Las Vegas Sun

April 28, 2017

Currently: 67° — Complete forecast

Politics:

Death penalty’s future debated before Assembly committee

Image

Nevada Department of Corrections via AP

The viewing room looking toward the newly completed execution chamber at Ely State Prison is seen Nov. 10, 2016. Nevada hasn’t carried out an execution since 2006, and two state lawmakers have proposed abolishing capital punishment altogether.

A bill that would end Nevada’s death penalty was met with criticism and support Wednesday when it came before a committee of lawmakers.

Family members of murder victims shared often emotional testimony about the importance of punishing offenders with sufficient sentences, while one mother whose son was killed stressed forgiveness.

Assembly Bill 237 would abolish the death penalty in Nevada while reducing the sentence of any person sentenced to death to a sentence of imprisonment for life without the possibility of parole.

Assemblyman James Ohrenschall, D-Las Vegas, and Sen. Tick Segerblom, D-Las Vegas, sponsored the bill, saying death penalty cases are expensive, discriminatory and ineffective.

“A person sentenced to death in Nevada is more likely to die of natural causes than be executed,” Ohrenschall said. Drugs for lethal injections are not available, he said, and exoneration rates show African-Americans are more likely than Caucasians to be wrongfully convicted of murder.

Clark County District Attorney Steve Wolfson, a former criminal defense attorney, said the director of the Corrections Department told him he believes the drugs for an execution could be found.

Prosecutors and several other opponents of the measure said that eliminating the death penalty would not reduce costs, and that justice for families shouldn’t be quantified in dollars and cents.

Defense attorneys argued for the bill’s passage, noting the increased workload in capital cases and the reality of wrongful executions.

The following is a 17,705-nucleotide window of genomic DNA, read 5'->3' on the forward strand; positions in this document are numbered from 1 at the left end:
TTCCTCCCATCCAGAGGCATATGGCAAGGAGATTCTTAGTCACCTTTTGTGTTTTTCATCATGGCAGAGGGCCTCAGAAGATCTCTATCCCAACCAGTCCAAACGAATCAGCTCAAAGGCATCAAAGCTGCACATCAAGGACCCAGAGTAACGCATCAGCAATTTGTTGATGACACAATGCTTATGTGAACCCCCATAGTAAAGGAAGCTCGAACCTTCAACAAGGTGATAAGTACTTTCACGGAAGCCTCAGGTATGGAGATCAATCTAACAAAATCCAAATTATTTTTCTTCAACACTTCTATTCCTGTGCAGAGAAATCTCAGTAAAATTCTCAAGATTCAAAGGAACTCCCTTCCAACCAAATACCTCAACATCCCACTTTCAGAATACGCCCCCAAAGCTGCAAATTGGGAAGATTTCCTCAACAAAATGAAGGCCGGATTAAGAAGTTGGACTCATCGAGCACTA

Cynthia Portaro, whose son was shot and killed in Las Vegas, spoke in support of the bill during the hearing. Thursday marks the six-year anniversary of her son’s death. She had asked prosecutors not to seek the death penalty for her son’s killer, saying she wanted to see a life saved, not taken.

Jennifer Otremba told lawmakers that the man who raped and killed her 15-year-old daughter, Alyssa, in 2011 was sentenced to death eight days ago. She said some crimes are so heinous that the perpetrators deserve to sit on death row not knowing when their sentences will be carried out.

Assemblywoman Jill Tolles, R-Reno, said during the hearing that the Washoe County District Attorney’s Office prosecuted the man who murdered her family member 10 years ago.

“Forgiveness does not mean the absence of consequences,” she said.

Assemblyman Keith Pickard, R-Carson City, asked about putting the issue to voters, and Assemblyman Ira Hansen, R-Sparks, said he’d support the bill if it included an amendment calling for a public vote.

"The governor has historically supported the death penalty for criminals who have committed the worst crimes," a spokeswoman for Gov. Brian Sandoval said. "He trusts the state’s judicial system to determine a punishment that is equal to the crime and does not support an attempt to abolish the death penalty."

Nevada’s Department of Corrections said Tuesday that there were 81 inmates at the state prison in Ely, which just completed a new $860,000 death chamber.

The state’s last execution was April 26, 2006, by lethal injection of Daryl Mack, convicted of a Reno death. That execution took place at the now-closed state prison in Carson City.

The longest-serving death row inmate is Edward Wilson, who arrived at the prison in 1979. He was 20 years old when he fatally shot an undercover police officer in Reno.

Nevada has executed a dozen inmates since the Supreme Court lifted its ban on capital punishment in 1976.

Segerblom said he doesn’t see how it can be justified that a society that condemns murder would then put people to death. He noted the money that was spent on the death chamber but that now the drugs cannot be purchased to use it.

“We’ve been doing this for a long time,” Segerblom said. “It’s important that you reconsider this issue every few years because it is a moral issue and it’s an expense issue.”

No action was taken by the committee.

This story was updated to include comments from Gov. Brian Sandoval's spokeswoman.

Sun reporter Cy Ryan contributed to this report.

Join the Discussion:

Check this out for a full explanation of our conversion to the LiveFyre commenting system and instructions on how to sign up for an account.

Full comments policy